The cap of Amanita ameripanthera is 54–91 mm wide, tan to brown to dark brown or pale grayish brown at first and fading or becoming brassier, parabolic to convex to planoconvex to planar, viscid and shiny when wet. The cap's flesh is mostly white and yellowish tan under the cap's skin. The cap flesh doesn't change color when cut or bruised. The margin is very faintly to shallowly striate, downcurved at first, and sometimes has a short sterile extension beyond the ends of the gills. The volva takes the form of felted warts and patches that are off-white to pale tan and darken with age; these remnants are flattened and very finely warted (use 10× lens) and are easily lost.
The gills of Amanita ameripanthera are free to narrowly attached, sometimes with faint decurrent lines on the top of the stem. They are close to crowded, off-white in mass, white to off-white or faintly grayish in side view, and unchanging when cut or bruised. The short gills are squarely cut off, sometimes with a narrow tooth along the underside of the cap.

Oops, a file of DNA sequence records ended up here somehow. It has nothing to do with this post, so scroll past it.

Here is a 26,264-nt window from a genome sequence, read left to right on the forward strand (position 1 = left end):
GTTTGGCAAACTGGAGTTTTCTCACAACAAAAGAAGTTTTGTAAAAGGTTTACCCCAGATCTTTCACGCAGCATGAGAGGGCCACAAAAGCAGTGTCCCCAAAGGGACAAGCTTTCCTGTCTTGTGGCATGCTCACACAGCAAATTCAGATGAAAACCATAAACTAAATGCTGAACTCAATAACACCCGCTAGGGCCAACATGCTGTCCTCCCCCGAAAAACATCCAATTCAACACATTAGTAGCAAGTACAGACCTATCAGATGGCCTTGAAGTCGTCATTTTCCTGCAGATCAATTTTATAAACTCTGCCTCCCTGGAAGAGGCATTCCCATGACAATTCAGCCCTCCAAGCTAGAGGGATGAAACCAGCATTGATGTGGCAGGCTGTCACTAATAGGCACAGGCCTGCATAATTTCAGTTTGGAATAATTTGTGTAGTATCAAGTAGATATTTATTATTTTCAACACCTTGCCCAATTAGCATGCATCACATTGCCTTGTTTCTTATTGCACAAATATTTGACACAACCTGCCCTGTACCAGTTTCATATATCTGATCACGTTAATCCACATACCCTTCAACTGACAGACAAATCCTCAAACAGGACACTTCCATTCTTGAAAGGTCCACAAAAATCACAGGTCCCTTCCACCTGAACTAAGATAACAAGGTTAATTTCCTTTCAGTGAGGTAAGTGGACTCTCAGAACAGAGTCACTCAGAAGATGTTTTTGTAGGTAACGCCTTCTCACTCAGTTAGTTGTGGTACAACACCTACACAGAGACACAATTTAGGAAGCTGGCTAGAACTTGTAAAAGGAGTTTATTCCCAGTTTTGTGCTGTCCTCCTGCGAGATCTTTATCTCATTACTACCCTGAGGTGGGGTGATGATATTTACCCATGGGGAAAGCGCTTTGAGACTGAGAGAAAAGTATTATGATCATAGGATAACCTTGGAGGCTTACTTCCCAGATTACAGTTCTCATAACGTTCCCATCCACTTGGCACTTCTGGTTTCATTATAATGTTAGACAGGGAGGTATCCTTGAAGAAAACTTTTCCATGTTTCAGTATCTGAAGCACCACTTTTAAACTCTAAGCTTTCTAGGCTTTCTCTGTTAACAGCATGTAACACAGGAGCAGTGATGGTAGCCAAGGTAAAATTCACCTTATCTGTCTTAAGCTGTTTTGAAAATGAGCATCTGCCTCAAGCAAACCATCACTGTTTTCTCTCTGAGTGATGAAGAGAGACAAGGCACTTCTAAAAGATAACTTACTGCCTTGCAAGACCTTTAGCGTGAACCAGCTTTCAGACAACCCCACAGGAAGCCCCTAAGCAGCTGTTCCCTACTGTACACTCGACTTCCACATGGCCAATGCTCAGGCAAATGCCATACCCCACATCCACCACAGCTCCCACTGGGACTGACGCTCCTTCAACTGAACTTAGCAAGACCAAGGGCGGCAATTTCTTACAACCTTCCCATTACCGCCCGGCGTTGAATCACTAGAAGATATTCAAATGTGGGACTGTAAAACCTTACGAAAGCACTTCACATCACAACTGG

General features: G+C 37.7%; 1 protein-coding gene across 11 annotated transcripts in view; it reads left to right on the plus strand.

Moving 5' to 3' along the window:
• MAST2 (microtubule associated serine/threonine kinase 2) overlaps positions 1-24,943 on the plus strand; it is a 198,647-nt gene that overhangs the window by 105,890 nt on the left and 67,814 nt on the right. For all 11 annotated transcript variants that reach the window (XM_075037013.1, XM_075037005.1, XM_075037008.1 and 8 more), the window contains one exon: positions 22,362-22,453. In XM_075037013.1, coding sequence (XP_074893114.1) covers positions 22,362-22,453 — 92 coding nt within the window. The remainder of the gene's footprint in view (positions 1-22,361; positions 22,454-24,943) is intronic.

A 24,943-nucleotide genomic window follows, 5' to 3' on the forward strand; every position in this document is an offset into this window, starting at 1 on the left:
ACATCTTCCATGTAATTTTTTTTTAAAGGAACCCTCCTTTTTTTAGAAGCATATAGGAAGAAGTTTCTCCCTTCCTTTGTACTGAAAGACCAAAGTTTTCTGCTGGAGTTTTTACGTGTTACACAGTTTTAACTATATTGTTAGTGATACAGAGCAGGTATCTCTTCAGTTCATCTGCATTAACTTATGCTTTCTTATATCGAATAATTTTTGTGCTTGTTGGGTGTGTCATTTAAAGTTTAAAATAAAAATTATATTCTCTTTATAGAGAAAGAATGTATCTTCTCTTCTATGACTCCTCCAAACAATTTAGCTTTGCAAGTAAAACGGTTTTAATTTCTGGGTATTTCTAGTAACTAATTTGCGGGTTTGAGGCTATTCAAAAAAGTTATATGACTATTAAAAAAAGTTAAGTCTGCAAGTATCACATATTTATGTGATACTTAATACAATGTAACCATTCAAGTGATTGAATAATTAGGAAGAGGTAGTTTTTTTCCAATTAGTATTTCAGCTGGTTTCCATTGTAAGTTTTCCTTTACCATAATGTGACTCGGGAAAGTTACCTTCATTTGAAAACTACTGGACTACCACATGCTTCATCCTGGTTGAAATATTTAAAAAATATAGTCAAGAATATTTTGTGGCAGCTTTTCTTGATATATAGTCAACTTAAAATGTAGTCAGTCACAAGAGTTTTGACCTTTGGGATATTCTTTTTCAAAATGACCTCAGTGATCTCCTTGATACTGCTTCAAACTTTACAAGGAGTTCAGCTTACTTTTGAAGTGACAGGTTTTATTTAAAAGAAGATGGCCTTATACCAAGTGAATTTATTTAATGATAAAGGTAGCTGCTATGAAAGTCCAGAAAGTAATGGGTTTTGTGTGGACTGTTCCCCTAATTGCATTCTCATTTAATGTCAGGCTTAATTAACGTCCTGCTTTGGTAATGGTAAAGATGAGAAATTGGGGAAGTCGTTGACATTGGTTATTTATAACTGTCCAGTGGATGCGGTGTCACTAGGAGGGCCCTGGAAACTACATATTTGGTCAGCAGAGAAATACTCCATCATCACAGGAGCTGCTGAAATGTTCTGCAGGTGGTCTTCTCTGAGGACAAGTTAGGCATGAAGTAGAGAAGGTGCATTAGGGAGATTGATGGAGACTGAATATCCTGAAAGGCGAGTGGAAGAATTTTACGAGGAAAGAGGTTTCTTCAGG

The stem is 54 – 90 × 10+ – 20 mm, white, becoming slightly brown from handling and sometimes silky fibrillose. The stem's bulb is 24 – 31 × 21 – 33 mm and ovoid or turnip-shaped (pointed below). The stem's flesh is off-white, unchanging when cut or bruised, stuffed with firm white material. The membranous, white ring is skirt-like and connected near the mid-stem. The volva is off-white to white and present as a short ring of tissue around the stem's base—suggesting a collar or "rolled sock" of tissue—or as a short free limb (several mm high in dried specimens and standing out around the stem's base) on the top of the bulb.
The odor has not been recorded. The taste is pleasant, according to persons poisoned by ingesting this taxon. POISONOUS.